In addition to economic reform, salaries and pensions of military personnel must be enhanced. Also, their social security, health and housing services must be upgraded, while diminishing privileges and guaranteeing equality before the law between civilian and military personnel in the public sector, and in the provision of services. The examined cases provide varying examples in this regard, depending on economic capabilities. In general, success was easier in subsidizing military salaries and services compared to abolition of privileges.
Additionally, opening channels for dialogue and negotiations between civilian and military personnel is essential for avoiding misunderstanding and mistrust between the two sides. This should be accompanied by establishing mechanisms to enable civilians’ knowledge about military demands and strategic and defense issues. Equally, methods should be set up for the military to learn about the foundations of a democratic system, its advantages, and the requirements for building a modern state and the position of the military in such a state. Examples include the role of the Tupahue Seminar in Chile, and the discussions held by a group of academics, politicians and bureaucrats at the Ministry of Foreign Affairs in Spain.
The goal of civilian oversight over the armed forces can only be achieved by institutionalizing all the steps and procedures, and including them in laws and official documents, provided that they are clear and do not bear multiple interpretations.
If successful, civilian oversight over the armed forces represents a complete break from the pre-transition conditions. With the establishment of such oversight, three goals are fulfilled: preserving the state, its unity and security of the population; consolidating the democratic system and civilian institutions; and enhancing military professionalism, reforming the armed forces and raising the level of military readiness. The book demonstrates that the road to these goals is long, and requires the presence of skillful and decisive politicians who are capable of maneuvering and rejecting secret deals. This can usually be achieved through assistance from reformist officers and civilian security and defense experts, who specialize in building democratic institutions.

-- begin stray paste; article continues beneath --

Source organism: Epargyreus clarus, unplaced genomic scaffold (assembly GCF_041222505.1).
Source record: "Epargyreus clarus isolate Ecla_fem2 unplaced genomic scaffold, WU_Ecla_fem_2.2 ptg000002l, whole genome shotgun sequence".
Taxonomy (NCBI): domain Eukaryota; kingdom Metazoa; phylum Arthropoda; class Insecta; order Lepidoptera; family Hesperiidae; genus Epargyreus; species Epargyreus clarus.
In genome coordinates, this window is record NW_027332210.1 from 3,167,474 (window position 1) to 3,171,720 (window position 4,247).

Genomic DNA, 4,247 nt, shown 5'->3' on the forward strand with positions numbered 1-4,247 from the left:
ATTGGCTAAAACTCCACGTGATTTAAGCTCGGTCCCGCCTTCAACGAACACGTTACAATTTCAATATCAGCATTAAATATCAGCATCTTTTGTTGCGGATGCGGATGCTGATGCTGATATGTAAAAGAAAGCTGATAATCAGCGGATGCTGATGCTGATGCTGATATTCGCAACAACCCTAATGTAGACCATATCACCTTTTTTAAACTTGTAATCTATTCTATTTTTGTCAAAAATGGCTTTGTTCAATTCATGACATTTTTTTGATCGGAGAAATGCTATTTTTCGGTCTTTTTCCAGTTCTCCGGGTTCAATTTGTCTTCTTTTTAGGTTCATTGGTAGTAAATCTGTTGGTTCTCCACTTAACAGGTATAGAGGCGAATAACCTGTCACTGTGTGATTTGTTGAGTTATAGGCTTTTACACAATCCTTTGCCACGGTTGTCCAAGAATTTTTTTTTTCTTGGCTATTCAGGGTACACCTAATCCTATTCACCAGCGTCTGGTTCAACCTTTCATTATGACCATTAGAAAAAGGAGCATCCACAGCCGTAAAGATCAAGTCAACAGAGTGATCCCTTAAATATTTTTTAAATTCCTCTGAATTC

The book proposes an agenda for public policies and constitutional and legal frameworks necessary to reform the military and govern civil-military relations. This agenda consists of six components, at the heart of which is a democratic constitution and a supporting legal system. The other components are the security sector (security, military and intelligence agencies); the rule of law and the independence of the judiciary; democratic political institutions; public rights and freedoms; and the relationship between society and the military.
While the establishment of civilian oversight is an end to aspire for, it is an ongoing process, with the aim of keeping abreast of defense developments, and adapting to geopolitical developments or new tasks assigned to the armed forces in light of the changing nature of conflicts and advancement of weapons.
Likewise, the adoption and consolidation of the democratic system, including civilian oversight, is only the first step to handling the remaining challenges and problems, to developing the democratic system itself and to offering new processes to addressing the tensions created by democratic practices, such as the problems of political money, representation, elections, control of large companies, weak oversight over representatives and politicians, etc.
Finally, and in light of the foregoing, and considering the role of the military in a number of Arab states, the way to address civil-military relations in these countries requires the main political and societal forces to rearrange their priorities so that they can transcend their differences and conflicts, and work together. The consensus of these forces on the goal of a transition to a democratic civilian rule is the first step in adjusting the dysfunctional balance of power that favors one-person autocracies and military governments that control coercive power. Unity of purpose requires joint action, i.e. a bloc of democratic forces, followed by continuous work to expand the base of forces that see in democracy a common goal and a fundamental path to building a state of institutions and law that preserve the unity and security of the state, establish political institutions with popular and accountable legitimacy, and enhance military professionalism and readiness. This also requires supporters from within the military and openness to military reformists, in addition to enhancing civilian capabilities in defense and security affairs.